For Sale By:Dealer
Warranty: Vehicle does NOT have an existing warranty
Exterior Color: Blue
Interior Color: Blue
Cuero, Texas, United States
You've got to hand it to Dodge for having the gumption to put the original Viper into production in the first place. It was, after all, much more of an emotional decision than a practical one, and a move which saw the first production V10 engine placed in a road car - long before the advent of the Lamborghini Gallardo, Audi R8, Porsche Carrera GT or Lexus LFA, not to mention the other Ford, BMW and Volkswagen Group models that used such engines.
It's now been 22 years since the first Viper entered production and the Viper still rolls on several generations later, but we're sad to say that courageous decision has not always been met with overwhelming sales success. In fact parent Chrysler was forced to idle the Conner Avenue plant where the Viper is made back in April due to slow sales. And while production resumed again as planned on June 23, it apparently didn't do the trick.
As a result, Chrysler corporate communications chief Shawn Morgan revealed to Autoblog that the assembly line has been shut down again for another two weeks. The line was up and running for nearly two full work weeks from June 23 until the holiday weekend that started on Thursday, July 3. But instead of coming back online today as planned, it's been idled again for the weeks of July 7 and 14. That means it will be July 21, at the earliest, before the serpentine supercars start slithering down the assembly line at Conner Avenue again. Once it does, however, production is set to resume at the same pace it was before the shutdown.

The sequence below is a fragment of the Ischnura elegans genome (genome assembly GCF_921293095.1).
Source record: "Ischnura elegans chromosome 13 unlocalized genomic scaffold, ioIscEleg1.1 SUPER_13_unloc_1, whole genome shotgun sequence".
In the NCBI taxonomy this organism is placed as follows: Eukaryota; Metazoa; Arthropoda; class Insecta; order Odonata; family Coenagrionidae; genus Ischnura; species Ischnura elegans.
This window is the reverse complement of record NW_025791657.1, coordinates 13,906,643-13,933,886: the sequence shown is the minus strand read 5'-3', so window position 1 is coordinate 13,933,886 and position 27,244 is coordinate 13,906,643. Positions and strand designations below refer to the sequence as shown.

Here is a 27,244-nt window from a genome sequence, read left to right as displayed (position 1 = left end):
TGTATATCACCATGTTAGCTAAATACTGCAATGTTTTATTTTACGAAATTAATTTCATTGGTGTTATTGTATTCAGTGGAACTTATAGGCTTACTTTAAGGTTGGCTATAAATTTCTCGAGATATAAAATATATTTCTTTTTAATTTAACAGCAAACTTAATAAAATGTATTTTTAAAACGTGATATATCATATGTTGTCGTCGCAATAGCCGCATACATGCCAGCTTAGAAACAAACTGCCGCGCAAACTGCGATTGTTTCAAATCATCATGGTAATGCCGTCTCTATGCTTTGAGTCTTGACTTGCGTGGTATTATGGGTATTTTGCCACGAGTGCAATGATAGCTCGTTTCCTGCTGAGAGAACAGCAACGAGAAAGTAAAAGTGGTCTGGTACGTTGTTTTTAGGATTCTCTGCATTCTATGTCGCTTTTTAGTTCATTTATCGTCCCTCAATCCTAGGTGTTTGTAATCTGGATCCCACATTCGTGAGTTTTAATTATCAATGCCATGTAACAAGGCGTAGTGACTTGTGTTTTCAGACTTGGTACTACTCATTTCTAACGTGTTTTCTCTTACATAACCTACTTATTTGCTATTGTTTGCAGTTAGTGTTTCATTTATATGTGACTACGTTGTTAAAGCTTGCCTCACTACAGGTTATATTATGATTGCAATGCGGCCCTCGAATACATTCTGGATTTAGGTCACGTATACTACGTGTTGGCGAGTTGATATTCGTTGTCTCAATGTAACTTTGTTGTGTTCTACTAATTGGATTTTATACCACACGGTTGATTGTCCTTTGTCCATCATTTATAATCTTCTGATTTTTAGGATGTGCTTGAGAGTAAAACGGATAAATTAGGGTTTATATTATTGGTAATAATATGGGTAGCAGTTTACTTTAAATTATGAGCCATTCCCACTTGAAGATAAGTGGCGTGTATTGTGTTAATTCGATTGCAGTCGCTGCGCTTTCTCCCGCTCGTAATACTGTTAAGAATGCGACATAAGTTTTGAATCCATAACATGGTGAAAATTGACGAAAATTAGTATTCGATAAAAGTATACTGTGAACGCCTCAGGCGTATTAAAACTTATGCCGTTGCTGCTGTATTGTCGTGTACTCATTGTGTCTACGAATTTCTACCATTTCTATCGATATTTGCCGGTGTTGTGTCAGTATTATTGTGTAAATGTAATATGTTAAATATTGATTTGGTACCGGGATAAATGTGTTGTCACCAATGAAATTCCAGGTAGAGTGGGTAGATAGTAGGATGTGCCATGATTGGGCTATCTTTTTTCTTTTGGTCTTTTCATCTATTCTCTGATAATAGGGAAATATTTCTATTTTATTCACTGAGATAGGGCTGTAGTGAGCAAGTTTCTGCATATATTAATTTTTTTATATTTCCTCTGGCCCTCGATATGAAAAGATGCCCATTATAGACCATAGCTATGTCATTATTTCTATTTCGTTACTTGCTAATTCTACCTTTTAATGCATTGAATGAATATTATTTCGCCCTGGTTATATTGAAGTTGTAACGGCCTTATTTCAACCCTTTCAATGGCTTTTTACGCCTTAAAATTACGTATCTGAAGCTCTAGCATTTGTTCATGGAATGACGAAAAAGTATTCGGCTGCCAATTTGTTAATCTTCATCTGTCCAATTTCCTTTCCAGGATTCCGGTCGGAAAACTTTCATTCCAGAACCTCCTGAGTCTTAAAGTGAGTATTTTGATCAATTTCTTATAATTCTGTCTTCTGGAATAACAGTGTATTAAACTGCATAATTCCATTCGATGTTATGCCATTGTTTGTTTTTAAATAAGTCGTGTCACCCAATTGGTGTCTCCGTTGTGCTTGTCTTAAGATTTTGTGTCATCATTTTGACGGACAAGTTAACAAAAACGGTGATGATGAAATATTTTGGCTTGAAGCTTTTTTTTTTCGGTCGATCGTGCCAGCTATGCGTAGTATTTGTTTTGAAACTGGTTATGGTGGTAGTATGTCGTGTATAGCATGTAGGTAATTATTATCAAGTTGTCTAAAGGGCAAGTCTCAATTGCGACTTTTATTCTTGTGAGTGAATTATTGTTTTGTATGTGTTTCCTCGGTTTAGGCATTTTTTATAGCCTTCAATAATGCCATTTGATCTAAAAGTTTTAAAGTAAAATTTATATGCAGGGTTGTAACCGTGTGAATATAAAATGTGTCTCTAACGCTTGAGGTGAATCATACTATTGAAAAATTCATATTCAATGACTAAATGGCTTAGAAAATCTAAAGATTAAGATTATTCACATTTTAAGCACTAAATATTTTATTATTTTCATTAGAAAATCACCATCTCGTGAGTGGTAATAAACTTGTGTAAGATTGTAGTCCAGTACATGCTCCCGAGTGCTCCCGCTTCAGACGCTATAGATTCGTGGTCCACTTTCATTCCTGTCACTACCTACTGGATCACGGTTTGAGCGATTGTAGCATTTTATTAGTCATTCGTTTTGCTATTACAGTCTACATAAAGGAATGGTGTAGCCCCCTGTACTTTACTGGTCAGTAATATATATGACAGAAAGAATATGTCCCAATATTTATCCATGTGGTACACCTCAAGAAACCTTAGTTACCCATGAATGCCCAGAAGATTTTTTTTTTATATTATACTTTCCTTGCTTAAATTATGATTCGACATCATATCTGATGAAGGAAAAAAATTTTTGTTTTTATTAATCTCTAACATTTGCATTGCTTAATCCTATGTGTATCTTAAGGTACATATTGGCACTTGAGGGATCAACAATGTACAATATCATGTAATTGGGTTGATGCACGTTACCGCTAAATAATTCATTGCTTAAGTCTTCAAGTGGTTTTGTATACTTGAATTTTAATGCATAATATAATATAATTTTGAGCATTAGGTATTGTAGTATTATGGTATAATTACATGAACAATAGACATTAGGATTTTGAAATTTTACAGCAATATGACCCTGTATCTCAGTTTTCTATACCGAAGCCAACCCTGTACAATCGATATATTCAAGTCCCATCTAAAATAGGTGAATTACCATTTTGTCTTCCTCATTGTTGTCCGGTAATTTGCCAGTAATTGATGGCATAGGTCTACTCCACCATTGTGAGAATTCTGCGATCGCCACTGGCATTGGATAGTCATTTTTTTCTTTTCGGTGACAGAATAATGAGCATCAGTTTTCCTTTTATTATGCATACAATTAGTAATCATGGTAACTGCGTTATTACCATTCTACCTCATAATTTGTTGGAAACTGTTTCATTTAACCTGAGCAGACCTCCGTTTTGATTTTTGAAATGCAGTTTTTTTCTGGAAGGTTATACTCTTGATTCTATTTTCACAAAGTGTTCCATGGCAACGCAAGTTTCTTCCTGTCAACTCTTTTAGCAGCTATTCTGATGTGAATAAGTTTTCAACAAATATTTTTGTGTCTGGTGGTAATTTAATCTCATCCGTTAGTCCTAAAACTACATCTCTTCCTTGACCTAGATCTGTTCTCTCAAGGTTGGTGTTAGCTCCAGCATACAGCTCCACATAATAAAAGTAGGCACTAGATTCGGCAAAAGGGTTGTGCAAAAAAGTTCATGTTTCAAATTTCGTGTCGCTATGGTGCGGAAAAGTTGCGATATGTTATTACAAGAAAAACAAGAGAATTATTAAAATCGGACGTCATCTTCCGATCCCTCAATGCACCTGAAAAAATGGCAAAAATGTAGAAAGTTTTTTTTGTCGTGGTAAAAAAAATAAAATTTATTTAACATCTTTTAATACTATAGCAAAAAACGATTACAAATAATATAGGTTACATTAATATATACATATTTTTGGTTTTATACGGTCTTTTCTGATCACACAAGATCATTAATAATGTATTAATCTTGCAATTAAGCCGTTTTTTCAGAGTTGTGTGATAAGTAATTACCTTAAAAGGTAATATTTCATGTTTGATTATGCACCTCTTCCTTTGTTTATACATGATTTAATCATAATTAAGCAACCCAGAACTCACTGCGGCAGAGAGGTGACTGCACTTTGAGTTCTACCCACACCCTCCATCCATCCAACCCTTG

Dodge has just confirmed that it will be bringing its newest Dart variant, the Dart GT, to Detroit next week, but we're still in the dark about when we'll see a truly hotted-up SRT4 version. But now, by way of the rumormill anyway, we've got at least one proposed, potentially Dodge-based rendering to light our way.
Seen here is what would appear to be a design sketch of the SRT4 Dart. Obviously the image that has surfaced is of rather low-resolution, but there's at least some evidence to support that it may be legitimate. In the original picture, one can just make out the name Tim Doyle in the lower right corner. As it turns out, Tim Doyle's name is also watermarked on the final design image for the 2011 Dodge Durango Citadel Black & Tan, a model that was shown at SEMA in 2010.
Of course, even if this really is the work of Doyle, there's nothing to say that this image isn't one of a great many potential looks for the future SRT4. In fact, the departure of the cross-hair grille from the Dodge's nose seems like it could be a hard sell, though we do, naturally, dig the sleek hood scoop and the bulked up wheel/tire combination.
A raft of important production models from the last hundred years were available for me to either drive or ride in.
Dodge is 100 years old this year. So, as happened on Ford's recent centennial, the 50-year birthday of the Porsche 911, and others, the company has an excuse to trot out the highlights of its history next to its upcoming model lineup, and declare that "these are the fruits of the Dodge Boys' tree whose roots have grown strong." Or something like that. Never so hampered by marketing skepticism that I'll pass up the opportunity to burn someone else's rubber, I was happy to drive out to Meadow Brook Hall in Rochester Hills, MI - former grand estate of the Dodge family - to hear the spiel.